Eye For Film >> Movies >> Inoperable (2017) Film Review
Reviewed by: Jennie Kermode
Have you ever woken up in an abandoned hospital? Probably not, but it's surprisingly common in films, especially if humanity is threatened by some form of existential crisis. This time it isn't triffids or zombies but the more mundane threat of a hurricane that has led to the place being evacuated, at least if the intermittent announcements over the tanoy system are to be believed. Somehow Amy (Danielle Harris) has been left behind, presumably by the same careless staff members who prepped her and hooked her up to a drip but left her heavy make-up intact. She's not quite ready to save humankind, however. It proves difficult enough just to leave the building.
It's "something to do with conservation of energy," we are told in due course. There are times when it's better to say nothing at all. Amy is looking for explanations, however; it hasn't taken her long to notice that she's moving backwards and forwards in time. Something is definitely amiss. Then there are the people she runs into who seem to be her friends and talk desperately about the need for escape. And the doctor who keeps trying to strap people to beds, ranting about psychiatry and poking around in their innards (top tip: sausages are great for this kind of special effect, bacon rather less so).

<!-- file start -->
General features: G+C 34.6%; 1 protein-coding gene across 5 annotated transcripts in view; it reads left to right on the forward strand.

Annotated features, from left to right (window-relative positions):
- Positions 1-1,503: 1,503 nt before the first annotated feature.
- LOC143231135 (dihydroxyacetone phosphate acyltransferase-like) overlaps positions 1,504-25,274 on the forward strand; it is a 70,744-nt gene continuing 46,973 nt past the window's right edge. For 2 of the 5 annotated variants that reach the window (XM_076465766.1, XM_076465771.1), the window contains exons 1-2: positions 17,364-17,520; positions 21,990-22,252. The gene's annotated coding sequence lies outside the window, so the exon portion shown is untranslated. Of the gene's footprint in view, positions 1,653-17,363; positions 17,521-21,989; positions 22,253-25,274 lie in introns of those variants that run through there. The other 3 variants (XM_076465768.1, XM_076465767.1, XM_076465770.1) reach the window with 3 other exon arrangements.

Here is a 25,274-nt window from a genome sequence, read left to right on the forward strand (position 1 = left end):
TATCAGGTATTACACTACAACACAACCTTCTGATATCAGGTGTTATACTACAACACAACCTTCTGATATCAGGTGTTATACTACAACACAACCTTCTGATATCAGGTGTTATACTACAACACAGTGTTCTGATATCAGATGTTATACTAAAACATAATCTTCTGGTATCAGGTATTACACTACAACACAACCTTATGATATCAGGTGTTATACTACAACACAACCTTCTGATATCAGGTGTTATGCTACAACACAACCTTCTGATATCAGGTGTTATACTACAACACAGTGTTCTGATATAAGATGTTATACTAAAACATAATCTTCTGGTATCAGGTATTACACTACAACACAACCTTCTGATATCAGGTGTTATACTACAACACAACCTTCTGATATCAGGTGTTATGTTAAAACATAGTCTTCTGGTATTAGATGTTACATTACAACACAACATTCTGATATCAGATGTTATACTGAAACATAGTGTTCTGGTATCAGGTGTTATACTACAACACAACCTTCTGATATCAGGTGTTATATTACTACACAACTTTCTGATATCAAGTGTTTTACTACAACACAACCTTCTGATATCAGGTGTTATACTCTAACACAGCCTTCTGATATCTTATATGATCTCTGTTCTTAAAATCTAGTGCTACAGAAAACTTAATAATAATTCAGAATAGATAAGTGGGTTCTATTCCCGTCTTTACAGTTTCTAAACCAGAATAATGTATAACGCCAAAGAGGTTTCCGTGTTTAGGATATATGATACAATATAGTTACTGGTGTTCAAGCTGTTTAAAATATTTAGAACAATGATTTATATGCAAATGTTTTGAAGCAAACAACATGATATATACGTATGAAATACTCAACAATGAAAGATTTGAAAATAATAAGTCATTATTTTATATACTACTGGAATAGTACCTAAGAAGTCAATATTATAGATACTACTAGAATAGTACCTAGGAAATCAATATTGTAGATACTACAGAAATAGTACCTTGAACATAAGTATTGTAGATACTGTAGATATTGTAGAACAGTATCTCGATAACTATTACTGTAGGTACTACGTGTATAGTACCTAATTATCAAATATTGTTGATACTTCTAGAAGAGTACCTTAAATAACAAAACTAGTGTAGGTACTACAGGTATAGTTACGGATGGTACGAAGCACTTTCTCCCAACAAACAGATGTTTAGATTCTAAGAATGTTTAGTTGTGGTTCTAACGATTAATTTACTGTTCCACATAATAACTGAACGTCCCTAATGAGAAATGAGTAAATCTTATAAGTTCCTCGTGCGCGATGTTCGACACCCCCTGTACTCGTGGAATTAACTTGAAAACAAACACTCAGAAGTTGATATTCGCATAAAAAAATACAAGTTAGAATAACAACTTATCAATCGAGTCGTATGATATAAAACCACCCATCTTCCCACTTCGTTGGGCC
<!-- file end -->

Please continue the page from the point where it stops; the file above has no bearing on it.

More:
This is a film in which a great deal of running around translates into little by way of plot development. The last fifth of it delivers a tragic backstory designed to change our perspective on what we've seen. The effect is rather like one of those Sherlock Holmes stories in which the maestro solves the mystery using information not available to the reader, except it's not clear that this mystery makes logical sense at all. Much of it seems to be chaos for chaos' sake, with the punk aesthetic of the final credits suggesting that this was expected to be a lot more exciting than it is.
The actors here are mostly serviceable but lack charisma, which is especially disappointing when it comes to the plum role of the doctor. Little is made of a location that seems more like a money-saving option that an inspiration. For all the urgency with which the dialogue is delivered, this is a thriller that rarely thrills and a time slip story that feels repetitious for the wrong reason.Reviewed on: 28 Nov 2017